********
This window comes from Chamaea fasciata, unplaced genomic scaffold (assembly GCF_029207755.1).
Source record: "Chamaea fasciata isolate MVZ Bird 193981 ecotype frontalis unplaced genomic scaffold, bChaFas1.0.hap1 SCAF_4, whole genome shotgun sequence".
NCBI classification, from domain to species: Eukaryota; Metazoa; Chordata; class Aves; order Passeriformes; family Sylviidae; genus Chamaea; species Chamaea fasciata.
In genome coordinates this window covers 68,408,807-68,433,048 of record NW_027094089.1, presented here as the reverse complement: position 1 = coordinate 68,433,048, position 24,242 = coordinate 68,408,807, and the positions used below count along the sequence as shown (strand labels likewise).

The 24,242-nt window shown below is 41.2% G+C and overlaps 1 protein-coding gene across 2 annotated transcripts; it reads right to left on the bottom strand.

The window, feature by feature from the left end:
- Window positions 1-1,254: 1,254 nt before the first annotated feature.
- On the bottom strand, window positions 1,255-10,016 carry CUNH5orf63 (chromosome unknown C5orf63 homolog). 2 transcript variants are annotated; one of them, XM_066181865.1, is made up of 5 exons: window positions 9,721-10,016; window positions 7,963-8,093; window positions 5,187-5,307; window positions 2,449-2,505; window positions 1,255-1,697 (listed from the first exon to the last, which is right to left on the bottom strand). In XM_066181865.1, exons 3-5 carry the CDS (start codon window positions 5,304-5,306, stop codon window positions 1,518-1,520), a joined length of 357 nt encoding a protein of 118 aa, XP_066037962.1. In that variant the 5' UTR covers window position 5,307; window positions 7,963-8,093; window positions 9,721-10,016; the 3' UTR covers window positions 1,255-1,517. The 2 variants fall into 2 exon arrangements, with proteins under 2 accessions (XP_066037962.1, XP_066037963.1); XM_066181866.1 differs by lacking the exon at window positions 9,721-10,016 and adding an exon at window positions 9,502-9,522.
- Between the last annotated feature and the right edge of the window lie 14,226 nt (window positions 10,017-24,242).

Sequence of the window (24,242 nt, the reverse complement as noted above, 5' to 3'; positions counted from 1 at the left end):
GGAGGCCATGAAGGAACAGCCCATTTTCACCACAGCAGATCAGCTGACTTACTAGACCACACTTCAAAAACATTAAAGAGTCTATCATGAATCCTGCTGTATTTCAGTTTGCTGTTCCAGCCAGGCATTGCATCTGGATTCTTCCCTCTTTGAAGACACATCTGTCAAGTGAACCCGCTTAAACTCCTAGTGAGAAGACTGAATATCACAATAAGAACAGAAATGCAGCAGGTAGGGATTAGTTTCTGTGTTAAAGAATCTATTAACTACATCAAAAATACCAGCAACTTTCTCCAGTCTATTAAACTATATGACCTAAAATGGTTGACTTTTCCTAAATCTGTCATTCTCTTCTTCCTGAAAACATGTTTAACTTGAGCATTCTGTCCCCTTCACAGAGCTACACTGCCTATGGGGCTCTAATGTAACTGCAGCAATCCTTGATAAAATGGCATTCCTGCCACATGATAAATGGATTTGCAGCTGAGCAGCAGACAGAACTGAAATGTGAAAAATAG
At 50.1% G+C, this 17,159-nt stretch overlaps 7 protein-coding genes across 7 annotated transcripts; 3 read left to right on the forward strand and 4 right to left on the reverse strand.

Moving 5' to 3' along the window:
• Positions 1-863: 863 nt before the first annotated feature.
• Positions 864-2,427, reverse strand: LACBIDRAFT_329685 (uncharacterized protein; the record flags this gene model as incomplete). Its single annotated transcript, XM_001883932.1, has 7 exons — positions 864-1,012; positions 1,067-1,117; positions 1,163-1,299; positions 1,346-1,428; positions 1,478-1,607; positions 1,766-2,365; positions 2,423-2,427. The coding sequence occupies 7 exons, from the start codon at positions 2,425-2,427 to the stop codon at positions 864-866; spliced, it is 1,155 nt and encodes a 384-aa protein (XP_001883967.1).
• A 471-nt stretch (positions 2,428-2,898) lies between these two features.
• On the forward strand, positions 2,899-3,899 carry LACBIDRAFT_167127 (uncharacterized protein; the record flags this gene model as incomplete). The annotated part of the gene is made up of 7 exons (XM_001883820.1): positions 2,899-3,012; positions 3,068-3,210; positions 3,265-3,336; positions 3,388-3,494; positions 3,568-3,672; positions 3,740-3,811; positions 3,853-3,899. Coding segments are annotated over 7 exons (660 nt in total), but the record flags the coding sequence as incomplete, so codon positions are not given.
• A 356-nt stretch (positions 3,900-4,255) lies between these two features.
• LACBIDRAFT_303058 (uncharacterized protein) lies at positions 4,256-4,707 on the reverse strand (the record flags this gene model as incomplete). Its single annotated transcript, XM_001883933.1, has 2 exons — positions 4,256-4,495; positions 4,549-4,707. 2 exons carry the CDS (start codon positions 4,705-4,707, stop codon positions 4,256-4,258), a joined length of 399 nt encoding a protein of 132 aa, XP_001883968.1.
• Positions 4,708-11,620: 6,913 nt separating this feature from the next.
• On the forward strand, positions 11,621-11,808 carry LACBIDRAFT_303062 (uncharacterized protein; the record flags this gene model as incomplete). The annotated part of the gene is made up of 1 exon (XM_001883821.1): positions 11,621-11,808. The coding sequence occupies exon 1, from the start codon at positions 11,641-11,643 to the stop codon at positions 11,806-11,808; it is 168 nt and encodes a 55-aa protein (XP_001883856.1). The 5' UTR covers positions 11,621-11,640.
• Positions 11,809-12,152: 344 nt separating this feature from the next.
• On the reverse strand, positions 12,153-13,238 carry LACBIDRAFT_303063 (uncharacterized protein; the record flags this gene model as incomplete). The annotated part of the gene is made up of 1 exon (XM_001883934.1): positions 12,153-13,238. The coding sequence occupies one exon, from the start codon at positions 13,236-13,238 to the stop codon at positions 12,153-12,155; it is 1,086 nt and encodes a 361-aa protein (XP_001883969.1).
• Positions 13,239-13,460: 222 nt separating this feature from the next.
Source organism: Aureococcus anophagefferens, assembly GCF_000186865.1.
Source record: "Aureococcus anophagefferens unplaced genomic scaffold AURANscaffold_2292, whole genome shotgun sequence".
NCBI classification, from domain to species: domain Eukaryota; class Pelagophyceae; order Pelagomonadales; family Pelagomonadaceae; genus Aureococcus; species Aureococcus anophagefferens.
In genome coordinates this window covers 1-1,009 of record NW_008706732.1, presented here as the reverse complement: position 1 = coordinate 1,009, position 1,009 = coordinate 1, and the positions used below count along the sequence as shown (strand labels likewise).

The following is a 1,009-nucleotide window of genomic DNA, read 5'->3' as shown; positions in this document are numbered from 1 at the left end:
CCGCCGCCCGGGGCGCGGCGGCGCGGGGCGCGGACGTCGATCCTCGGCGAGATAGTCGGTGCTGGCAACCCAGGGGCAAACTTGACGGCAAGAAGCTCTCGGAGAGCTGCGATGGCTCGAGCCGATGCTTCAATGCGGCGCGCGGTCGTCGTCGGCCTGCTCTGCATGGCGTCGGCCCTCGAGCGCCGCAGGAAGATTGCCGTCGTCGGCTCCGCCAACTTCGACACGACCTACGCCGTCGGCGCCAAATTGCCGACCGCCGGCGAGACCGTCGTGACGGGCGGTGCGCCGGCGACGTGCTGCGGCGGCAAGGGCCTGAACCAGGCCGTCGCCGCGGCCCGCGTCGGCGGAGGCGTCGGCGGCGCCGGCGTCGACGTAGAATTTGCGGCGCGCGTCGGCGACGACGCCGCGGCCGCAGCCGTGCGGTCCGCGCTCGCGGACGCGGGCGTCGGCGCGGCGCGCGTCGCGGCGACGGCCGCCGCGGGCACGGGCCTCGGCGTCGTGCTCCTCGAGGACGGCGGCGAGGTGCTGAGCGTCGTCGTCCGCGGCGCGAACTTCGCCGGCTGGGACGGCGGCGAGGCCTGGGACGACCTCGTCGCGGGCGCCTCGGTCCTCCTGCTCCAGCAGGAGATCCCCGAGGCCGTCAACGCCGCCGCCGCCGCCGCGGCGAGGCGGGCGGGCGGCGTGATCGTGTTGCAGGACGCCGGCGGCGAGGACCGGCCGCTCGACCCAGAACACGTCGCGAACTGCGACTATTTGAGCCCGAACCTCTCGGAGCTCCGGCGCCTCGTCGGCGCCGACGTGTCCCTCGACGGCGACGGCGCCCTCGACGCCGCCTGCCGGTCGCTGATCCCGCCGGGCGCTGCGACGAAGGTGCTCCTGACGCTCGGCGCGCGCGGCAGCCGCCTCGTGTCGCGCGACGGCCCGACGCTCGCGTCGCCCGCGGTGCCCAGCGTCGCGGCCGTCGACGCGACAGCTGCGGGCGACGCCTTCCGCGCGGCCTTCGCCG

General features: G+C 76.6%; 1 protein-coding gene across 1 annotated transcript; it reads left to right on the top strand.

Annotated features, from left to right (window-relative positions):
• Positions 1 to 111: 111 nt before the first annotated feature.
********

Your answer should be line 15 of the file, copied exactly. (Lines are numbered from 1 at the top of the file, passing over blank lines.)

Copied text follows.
• Positions 864-2,427, reverse strand: LACBIDRAFT_329685 (uncharacterized protein; the record flags this gene model as incomplete). Its single annotated transcript, XM_001883932.1, has 7 exons — positions 864-1,012; positions 1,067-1,117; positions 1,163-1,299; positions 1,346-1,428; positions 1,478-1,607; positions 1,766-2,365; positions 2,423-2,427. The coding sequence occupies 7 exons, from the start codon at positions 2,425-2,427 to the stop codon at positions 864-866; spliced, it is 1,155 nt and encodes a 384-aa protein (XP_001883967.1).